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The Yearling Reviews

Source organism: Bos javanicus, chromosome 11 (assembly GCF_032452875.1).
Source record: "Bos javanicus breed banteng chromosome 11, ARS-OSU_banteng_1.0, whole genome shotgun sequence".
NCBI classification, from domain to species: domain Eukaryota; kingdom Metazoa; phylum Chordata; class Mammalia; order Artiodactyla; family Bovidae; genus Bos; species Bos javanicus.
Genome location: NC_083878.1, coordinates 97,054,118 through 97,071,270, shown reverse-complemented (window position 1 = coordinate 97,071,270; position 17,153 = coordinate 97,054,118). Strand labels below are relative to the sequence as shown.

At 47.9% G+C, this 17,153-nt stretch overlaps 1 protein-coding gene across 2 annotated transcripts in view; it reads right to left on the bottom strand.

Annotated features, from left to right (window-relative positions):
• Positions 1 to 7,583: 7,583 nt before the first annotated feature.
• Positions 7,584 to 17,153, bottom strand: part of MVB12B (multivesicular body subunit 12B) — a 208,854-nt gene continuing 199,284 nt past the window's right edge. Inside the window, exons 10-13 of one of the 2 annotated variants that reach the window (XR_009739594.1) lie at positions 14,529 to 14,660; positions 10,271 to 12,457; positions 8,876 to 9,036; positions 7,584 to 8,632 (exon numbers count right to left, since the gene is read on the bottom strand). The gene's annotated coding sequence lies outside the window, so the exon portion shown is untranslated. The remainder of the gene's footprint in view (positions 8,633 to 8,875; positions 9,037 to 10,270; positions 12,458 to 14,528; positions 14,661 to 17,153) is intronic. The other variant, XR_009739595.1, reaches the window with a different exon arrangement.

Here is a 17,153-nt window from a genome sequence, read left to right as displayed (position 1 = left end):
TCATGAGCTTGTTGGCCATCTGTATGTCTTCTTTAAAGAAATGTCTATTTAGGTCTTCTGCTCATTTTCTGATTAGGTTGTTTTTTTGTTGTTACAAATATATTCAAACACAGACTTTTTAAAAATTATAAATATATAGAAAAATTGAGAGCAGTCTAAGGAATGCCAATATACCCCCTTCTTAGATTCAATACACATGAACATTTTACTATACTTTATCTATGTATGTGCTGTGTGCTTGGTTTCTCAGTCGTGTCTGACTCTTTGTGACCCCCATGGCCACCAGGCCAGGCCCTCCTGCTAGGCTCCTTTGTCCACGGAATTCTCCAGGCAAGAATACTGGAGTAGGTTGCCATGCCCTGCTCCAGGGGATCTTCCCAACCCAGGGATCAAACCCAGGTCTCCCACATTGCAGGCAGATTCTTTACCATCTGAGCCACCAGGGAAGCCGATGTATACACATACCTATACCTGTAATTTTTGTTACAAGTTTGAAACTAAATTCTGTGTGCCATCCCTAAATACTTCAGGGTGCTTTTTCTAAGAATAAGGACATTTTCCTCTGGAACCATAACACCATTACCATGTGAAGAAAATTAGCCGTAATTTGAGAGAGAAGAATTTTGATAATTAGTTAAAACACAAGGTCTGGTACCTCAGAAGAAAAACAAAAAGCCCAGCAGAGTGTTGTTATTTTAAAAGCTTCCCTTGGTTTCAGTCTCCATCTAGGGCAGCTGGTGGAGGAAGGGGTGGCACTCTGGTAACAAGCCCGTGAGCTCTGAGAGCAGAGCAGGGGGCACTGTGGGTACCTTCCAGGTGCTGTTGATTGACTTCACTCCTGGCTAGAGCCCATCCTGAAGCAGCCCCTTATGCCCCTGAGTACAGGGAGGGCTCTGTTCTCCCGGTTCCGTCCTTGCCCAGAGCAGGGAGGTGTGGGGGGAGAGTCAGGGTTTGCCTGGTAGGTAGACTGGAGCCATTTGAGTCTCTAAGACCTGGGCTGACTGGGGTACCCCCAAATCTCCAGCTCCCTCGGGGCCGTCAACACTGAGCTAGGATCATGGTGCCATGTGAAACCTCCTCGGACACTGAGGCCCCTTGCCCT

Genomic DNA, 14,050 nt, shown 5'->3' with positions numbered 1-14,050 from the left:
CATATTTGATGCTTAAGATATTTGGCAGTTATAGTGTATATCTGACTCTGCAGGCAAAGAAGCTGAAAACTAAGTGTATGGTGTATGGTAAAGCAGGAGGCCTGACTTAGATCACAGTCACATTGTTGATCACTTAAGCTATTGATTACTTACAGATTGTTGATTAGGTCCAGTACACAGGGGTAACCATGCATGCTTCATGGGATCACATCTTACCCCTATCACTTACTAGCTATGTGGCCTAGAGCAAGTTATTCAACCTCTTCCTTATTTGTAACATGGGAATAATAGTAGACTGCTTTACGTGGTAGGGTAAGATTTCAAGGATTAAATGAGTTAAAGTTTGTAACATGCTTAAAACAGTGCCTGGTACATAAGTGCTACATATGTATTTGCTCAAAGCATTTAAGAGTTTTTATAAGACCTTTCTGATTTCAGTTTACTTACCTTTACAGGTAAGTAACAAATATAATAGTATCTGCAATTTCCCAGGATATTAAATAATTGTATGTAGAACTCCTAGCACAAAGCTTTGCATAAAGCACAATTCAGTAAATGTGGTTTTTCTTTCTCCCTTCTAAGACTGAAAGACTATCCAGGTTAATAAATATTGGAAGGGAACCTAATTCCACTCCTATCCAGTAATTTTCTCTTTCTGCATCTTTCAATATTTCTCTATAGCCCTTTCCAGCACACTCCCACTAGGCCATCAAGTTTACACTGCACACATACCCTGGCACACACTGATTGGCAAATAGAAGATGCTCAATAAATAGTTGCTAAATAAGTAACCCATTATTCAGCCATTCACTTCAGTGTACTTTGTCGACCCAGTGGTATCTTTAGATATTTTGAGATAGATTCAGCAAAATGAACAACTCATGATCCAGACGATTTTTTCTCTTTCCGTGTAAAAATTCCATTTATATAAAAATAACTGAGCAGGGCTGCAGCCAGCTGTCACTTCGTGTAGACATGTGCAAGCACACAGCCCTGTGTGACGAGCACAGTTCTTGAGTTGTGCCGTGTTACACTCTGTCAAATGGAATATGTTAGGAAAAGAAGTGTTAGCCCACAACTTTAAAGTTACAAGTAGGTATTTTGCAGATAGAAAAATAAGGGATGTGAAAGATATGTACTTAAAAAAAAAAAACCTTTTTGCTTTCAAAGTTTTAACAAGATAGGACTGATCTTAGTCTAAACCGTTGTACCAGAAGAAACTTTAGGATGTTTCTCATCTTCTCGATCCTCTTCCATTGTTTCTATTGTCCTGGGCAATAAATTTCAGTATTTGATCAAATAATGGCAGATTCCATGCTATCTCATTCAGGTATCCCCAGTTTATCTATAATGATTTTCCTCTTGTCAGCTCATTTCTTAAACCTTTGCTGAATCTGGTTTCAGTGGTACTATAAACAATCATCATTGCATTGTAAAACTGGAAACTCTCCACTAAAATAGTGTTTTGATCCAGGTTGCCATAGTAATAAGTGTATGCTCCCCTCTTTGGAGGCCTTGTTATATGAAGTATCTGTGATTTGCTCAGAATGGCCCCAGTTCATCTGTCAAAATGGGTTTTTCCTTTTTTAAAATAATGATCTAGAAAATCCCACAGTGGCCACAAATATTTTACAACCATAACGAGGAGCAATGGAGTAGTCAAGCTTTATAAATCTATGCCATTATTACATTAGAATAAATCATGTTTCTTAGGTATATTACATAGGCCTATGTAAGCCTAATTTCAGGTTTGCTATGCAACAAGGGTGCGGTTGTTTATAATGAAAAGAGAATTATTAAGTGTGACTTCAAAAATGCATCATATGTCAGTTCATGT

The Turner Network gives a burnished treatment to Marjorie Kinnan Rawlings's children's classic, with generally successful results. With its somber, richly-hued look, this made-for-cable film is no replacement for the 1946 Gregory Peck version, but it stands up surprisingly well to comparison. Jody Baxter (Wil Horneff) lives in the Florida Everglades with father Ezra (Peter Strauss) and mother Ory (Jean Smart), who are barely eking out a hardscrabble existence on their family farm in the depths of the Depression. Ezra's bete noire is a legendary grizzly bear named Old Slewfoot. One day, when he finally gets the bear in his sights, his gun jams and his hunting dog is nearly killed. With his son, he travels to the nearby Forresters, where he swaps his now worthless hunting dog for a decent rifle; when he returns home, he finds that resentful Fodderwing Forrester (Jarred Blancard) has shot the dog and stolen their sows. While on the way to set this right, he is bitten by a rattlesnake, and Jody must shoot a doe and cut its liver out in order to draw out the poison. When Ezra miraculously survives, he allows Jody to keep the doe's fawn, even though they can't really afford the expense. After surviving a near-hurricane, Ezra finally outsmarts and kills Old Slewfoot. He attempts to make peace with the Forresters by trading Lem half the meat for his help in hauling the carcass. But then Lem gets surly at a Christmas dance and fights with Ezra. When Lem tampers with their wagon several days later out of spite, the runaway wagon runs over Ezra's foot, and Lem's brother Buck (Philip Seymour Hoffman) finally takes him to task for his gross behavior. With Ezra laid up in bed, the family's prospects for food look grim. Just when a providential rain promises to boost the languishing food crops, Jody discovers that his pet fawn has eaten almost all the corn, making their starvation a real possibility. Rather than face that prospect, Ezra informs Jody they must slaughter and eat the pet fawn, and that Jody should be the one to kill it. The boy refuses and disappears into the woods, but then faces his responsibility, and through the difficult choices, learns what it means to be a man. This well-acted remake of a familiar story still manages to pack a sizable emotional wallop. Frequent cutaways to Everglades wildlife, along with the old-fashioned rhythms of the dialogue, persuasively root the story in a time and place long past. The makers' decision to remain relatively true to the source material is welcome, although the resulting narrative will strike some parents as overly grim. (Violence, adult situations.)